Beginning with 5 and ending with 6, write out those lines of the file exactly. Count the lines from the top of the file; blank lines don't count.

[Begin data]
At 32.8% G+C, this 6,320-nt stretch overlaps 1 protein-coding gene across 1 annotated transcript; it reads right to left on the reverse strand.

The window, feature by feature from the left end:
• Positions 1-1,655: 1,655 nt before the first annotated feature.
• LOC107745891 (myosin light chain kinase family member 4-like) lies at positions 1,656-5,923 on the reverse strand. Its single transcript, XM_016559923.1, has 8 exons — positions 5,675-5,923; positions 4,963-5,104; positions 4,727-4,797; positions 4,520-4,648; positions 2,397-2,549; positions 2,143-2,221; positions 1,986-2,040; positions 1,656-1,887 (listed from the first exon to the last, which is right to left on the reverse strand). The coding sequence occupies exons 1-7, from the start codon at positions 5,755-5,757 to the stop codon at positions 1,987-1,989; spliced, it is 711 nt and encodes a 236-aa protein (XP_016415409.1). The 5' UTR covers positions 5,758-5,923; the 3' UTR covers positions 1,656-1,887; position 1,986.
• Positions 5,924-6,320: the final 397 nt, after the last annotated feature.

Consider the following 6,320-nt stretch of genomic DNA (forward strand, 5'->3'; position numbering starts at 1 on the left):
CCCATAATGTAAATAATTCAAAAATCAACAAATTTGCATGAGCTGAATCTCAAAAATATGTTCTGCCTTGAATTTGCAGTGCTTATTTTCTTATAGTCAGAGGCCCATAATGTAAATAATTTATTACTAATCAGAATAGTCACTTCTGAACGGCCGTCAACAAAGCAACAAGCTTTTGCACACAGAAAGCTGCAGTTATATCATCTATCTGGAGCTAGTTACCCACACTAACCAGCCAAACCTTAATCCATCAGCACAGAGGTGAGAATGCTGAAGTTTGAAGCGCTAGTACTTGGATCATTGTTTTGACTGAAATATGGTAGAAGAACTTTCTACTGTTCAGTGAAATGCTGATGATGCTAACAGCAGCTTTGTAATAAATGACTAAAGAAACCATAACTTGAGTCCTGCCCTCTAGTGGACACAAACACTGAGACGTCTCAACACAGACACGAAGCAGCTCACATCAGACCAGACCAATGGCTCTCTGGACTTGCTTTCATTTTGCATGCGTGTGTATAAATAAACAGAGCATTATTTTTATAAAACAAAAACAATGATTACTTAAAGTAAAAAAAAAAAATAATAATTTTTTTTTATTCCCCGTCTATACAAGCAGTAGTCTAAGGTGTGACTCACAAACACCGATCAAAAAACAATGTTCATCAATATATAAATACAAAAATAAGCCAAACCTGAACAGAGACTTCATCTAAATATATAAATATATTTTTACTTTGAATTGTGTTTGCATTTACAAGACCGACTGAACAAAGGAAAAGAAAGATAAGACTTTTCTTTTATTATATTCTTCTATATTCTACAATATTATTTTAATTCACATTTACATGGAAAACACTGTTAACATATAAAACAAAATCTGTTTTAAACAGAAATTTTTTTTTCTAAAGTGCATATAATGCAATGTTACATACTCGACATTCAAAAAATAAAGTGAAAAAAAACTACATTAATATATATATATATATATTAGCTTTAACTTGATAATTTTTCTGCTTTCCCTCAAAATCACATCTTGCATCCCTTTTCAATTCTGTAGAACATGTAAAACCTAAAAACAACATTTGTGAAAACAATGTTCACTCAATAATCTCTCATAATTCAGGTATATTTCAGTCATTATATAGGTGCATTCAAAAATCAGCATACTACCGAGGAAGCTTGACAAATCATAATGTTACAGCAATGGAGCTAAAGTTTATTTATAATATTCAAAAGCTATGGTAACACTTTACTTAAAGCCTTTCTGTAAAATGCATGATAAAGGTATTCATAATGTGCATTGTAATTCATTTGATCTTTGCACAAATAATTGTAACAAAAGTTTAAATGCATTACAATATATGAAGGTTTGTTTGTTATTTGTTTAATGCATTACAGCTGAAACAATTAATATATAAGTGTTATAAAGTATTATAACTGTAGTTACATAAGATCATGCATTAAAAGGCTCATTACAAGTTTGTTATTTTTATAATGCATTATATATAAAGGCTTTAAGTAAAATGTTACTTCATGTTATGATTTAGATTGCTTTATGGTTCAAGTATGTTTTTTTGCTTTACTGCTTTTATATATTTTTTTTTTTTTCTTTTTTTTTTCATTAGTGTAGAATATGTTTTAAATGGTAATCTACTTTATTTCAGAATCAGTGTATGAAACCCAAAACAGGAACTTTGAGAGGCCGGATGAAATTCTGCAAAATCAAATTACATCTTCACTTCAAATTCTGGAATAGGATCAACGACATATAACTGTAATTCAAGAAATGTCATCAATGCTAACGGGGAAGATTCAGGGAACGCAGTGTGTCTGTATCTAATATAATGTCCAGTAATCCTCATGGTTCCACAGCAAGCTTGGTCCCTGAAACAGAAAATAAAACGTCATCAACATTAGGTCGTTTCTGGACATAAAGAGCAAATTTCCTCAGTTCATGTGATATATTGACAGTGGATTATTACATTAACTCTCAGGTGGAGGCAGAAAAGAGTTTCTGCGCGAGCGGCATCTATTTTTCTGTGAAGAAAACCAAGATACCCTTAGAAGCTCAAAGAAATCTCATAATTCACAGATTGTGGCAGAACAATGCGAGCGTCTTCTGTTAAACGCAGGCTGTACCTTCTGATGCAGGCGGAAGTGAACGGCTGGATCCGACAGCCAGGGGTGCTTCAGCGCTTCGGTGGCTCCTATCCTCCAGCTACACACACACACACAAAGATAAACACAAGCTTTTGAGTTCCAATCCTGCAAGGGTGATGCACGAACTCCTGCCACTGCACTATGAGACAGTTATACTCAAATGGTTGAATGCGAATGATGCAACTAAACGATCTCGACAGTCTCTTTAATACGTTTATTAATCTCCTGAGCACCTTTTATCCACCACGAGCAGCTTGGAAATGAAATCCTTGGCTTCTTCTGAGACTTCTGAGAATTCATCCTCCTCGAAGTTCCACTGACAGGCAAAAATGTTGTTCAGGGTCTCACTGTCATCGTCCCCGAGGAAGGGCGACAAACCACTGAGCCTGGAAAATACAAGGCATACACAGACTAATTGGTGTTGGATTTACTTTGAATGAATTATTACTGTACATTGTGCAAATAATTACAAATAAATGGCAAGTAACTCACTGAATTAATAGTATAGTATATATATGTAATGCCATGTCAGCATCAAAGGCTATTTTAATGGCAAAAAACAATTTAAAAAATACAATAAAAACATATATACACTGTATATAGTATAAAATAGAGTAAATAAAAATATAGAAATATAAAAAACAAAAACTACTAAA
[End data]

• Positions 5,924-6,320: the final 397 nt, after the last annotated feature.

Consider the following 6,320-nt stretch of genomic DNA (forward strand, 5'->3'; position numbering starts at 1 on the left):